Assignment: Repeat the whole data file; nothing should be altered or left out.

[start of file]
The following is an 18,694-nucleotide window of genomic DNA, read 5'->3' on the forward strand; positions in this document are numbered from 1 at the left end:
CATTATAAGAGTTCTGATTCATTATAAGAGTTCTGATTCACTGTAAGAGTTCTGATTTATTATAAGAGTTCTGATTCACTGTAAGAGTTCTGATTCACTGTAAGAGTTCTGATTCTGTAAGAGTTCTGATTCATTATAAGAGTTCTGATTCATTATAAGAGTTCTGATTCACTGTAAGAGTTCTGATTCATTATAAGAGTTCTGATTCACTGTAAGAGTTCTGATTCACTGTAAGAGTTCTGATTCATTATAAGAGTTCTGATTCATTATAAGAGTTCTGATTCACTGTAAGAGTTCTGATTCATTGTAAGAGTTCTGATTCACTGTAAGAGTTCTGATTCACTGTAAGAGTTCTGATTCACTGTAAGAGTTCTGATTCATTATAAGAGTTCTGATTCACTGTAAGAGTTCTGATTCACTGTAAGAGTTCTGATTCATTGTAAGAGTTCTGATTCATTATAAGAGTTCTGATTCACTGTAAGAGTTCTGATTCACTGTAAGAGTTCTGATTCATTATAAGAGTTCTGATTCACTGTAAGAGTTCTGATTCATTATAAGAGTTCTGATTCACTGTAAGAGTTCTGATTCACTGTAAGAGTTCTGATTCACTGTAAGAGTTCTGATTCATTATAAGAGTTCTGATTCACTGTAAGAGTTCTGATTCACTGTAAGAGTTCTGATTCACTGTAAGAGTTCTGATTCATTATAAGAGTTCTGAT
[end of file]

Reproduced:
The following is an 18,694-nucleotide window of genomic DNA, read 5'->3' on the forward strand; positions in this document are numbered from 1 at the left end:
CATTATAAGAGTTCTGATTCATTATAAGAGTTCTGATTCACTGTAAGAGTTCTGATTTATTATAAGAGTTCTGATTCACTGTAAGAGTTCTGATTCACTGTAAGAGTTCTGATTCTGTAAGAGTTCTGATTCATTATAAGAGTTCTGATTCATTATAAGAGTTCTGATTCACTGTAAGAGTTCTGATTCATTATAAGAGTTCTGATTCACTGTAAGAGTTCTGATTCACTGTAAGAGTTCTGATTCATTATAAGAGTTCTGATTCATTATAAGAGTTCTGATTCACTGTAAGAGTTCTGATTCATTGTAAGAGTTCTGATTCACTGTAAGAGTTCTGATTCACTGTAAGAGTTCTGATTCACTGTAAGAGTTCTGATTCATTATAAGAGTTCTGATTCACTGTAAGAGTTCTGATTCACTGTAAGAGTTCTGATTCATTGTAAGAGTTCTGATTCATTATAAGAGTTCTGATTCACTGTAAGAGTTCTGATTCACTGTAAGAGTTCTGATTCATTATAAGAGTTCTGATTCACTGTAAGAGTTCTGATTCATTATAAGAGTTCTGATTCACTGTAAGAGTTCTGATTCACTGTAAGAGTTCTGATTCACTGTAAGAGTTCTGATTCATTATAAGAGTTCTGATTCACTGTAAGAGTTCTGATTCACTGTAAGAGTTCTGATTCACTGTAAGAGTTCTGATTCATTATAAGAGTTCTGAT